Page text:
[button url=”https://tkcc.org.au/wp-content/uploads/2012/08/eNews-Issue-7-June-2011.pdf” style=”grey” size=”small”] Download PDF [/button]
We are at street level! Construction is going well with the north of the site catching up with the south, and the building now level with Victoria Street. There has been approximately 2,840m3 of concrete poured on site so far.
The leveling of the building means the car park is nearly completed, with construction now focused on the various link points between the cancer centre and Garvan. The scaffolding and screens are also going up in anticipation of the structure heading skywards. The last section of the Level 4 slab will be poured on the 9th of June.
We can also unveil here one of the first computer generated images of the interior of the Cancer Centre. One of the pioneering design features of the Centre is that it has been devised from the patient’s perspective. In addition to the major focus on sunlight and surrounding landscaping, the building is designed so the patient treatment areas on the lower floors can see the research activities on the upper levels through the central stairwell, creating a true connectivity between the clinical and research endeavours of the building.The picture (see left) is an image of one of the proposed research laboratory areas.
Cancer research news from Garvan
Breast cancer research and treatment has been a major focus of the Garvan Institute & St Vincent’s campus for the past 25 years and will be a major research priority in the new Kinghorn Cancer Centre where we plan to expand our current world class programs.
The most recent research breakthrough in this area is the finding that blocking a particular molecule can slow down the spread of tumours in breast cancer.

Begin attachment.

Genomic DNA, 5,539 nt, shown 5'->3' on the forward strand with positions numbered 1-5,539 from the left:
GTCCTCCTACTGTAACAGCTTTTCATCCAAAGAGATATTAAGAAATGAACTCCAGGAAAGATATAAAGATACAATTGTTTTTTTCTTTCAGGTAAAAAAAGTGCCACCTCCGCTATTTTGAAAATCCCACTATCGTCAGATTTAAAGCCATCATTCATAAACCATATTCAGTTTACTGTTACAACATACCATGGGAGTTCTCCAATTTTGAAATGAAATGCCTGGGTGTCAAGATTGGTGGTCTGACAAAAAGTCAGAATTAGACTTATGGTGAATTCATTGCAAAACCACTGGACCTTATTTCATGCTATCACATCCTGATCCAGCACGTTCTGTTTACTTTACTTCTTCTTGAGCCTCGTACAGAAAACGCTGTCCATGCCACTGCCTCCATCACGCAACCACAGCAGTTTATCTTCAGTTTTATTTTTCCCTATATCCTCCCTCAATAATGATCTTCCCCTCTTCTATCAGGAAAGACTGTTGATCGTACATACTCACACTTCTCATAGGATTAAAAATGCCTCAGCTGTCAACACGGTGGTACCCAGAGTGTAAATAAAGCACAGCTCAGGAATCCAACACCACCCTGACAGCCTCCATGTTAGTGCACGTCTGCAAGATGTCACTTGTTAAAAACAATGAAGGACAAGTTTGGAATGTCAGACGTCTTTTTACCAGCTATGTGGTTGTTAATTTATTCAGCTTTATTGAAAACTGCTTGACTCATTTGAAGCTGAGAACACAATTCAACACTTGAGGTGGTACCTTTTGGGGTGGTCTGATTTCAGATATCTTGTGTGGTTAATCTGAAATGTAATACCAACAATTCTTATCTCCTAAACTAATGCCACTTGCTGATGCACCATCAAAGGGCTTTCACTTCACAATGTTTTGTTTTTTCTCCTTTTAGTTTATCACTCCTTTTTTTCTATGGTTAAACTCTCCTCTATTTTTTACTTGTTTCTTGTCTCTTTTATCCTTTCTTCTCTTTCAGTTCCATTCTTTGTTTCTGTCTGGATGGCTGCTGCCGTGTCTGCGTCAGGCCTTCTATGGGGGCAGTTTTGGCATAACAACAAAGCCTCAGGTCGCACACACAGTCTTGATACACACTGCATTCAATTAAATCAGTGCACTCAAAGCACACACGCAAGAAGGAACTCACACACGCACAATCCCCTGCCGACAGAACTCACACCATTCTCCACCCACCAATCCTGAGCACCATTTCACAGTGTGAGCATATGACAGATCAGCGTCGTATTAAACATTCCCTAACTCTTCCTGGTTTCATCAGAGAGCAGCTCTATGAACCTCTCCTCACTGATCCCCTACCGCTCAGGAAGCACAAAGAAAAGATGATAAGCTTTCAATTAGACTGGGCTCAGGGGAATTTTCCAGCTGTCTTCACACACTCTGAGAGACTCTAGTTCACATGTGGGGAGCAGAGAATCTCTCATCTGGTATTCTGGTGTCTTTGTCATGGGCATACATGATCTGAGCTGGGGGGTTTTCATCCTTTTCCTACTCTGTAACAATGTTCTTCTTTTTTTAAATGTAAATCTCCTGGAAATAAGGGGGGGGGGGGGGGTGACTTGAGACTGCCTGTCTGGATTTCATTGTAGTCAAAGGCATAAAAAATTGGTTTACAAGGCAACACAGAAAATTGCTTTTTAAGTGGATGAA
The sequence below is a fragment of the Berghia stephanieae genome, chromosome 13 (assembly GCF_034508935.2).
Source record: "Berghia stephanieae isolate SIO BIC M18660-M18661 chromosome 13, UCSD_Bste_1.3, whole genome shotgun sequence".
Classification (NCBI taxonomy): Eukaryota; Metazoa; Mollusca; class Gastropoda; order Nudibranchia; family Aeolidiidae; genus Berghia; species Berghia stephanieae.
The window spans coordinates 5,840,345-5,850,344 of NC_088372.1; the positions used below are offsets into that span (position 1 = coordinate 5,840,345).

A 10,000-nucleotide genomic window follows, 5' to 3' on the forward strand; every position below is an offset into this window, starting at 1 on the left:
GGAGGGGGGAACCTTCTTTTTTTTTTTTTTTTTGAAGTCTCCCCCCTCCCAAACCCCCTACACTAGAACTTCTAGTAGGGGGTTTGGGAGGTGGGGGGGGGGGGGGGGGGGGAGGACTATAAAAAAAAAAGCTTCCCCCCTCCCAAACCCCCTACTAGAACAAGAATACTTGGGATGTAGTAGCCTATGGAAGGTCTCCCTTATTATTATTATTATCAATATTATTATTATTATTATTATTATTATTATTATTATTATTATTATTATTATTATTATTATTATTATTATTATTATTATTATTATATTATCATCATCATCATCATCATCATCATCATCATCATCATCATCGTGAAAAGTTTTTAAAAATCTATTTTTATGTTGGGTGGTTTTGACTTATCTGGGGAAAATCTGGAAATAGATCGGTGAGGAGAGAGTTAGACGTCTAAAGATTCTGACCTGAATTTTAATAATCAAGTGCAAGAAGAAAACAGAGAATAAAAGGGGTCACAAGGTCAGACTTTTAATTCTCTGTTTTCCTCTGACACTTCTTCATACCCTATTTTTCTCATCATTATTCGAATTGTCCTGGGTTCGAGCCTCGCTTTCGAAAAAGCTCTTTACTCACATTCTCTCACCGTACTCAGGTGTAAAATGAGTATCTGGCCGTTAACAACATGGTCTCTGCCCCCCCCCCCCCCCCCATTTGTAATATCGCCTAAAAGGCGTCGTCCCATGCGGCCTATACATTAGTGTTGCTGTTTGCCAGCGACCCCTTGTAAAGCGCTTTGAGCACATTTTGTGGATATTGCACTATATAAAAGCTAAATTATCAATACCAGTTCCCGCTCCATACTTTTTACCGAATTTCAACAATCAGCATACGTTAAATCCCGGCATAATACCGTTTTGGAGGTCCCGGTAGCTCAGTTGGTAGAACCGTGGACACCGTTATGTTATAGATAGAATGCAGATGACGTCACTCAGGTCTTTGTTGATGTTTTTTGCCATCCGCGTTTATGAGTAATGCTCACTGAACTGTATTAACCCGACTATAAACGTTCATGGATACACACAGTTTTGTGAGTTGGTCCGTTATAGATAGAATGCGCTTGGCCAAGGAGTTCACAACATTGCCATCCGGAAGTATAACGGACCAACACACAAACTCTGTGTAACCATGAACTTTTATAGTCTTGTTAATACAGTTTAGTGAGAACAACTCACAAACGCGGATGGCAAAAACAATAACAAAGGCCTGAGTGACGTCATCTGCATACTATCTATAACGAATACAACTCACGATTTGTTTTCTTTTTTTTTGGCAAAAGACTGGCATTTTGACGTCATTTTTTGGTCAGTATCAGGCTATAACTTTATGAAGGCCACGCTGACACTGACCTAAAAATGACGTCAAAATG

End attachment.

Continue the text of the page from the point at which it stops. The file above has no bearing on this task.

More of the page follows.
Garvan scientists Associate Professor Sandra O’Toole and Dr Alex Swarbrick have shown that a signaling molecule, known as ‘hedgehog’, transmits biochemical signals between the cancer cells and healthy cells, creating conditions for the survival of cancer cells. When the ‘hedgehog’ molecule is blocked or ‘silenced’, the tumours shrink and stop their spread. While the finding applies to all types of breast cancers, it is particularly relevant for women with basal breast cancer, which is one of the most aggressive types of breast cancers and for which there is currently no targeted treatment. Drugs for silencing the ‘hedgehog’ molecule are already undergoing Phase 2 clinical trials in other cancer types.
‘We are hopeful that our findings will drive the progress of clinical trials for anti-hedgehog drugs in breast cancer,’ says Dr Swarbrick. Read More.
Breakthroughs like this should assist in the translation of “personalised medicine” to the clinic where new molecular tests identify the best therapy for an individual patient prior to the start of treatment.
Cancer services/care news from St Vincent’s
The Kinghorn Cancer Centre has been integrated into the new St Vincent’s Hospital Cancer Strategic and Operational plans. This signals the Centre’s critical importance to the care of patients with cancer as we get closer to the time of commissioning of the new facility.
In tandem with the treatment aspects of The Kinghorn Cancer Centre is the need to provide support for the disadvantaged. This aspect is recognised by the allocation of funds to be raised from one of St Vincent’s regular donor appeals later this year.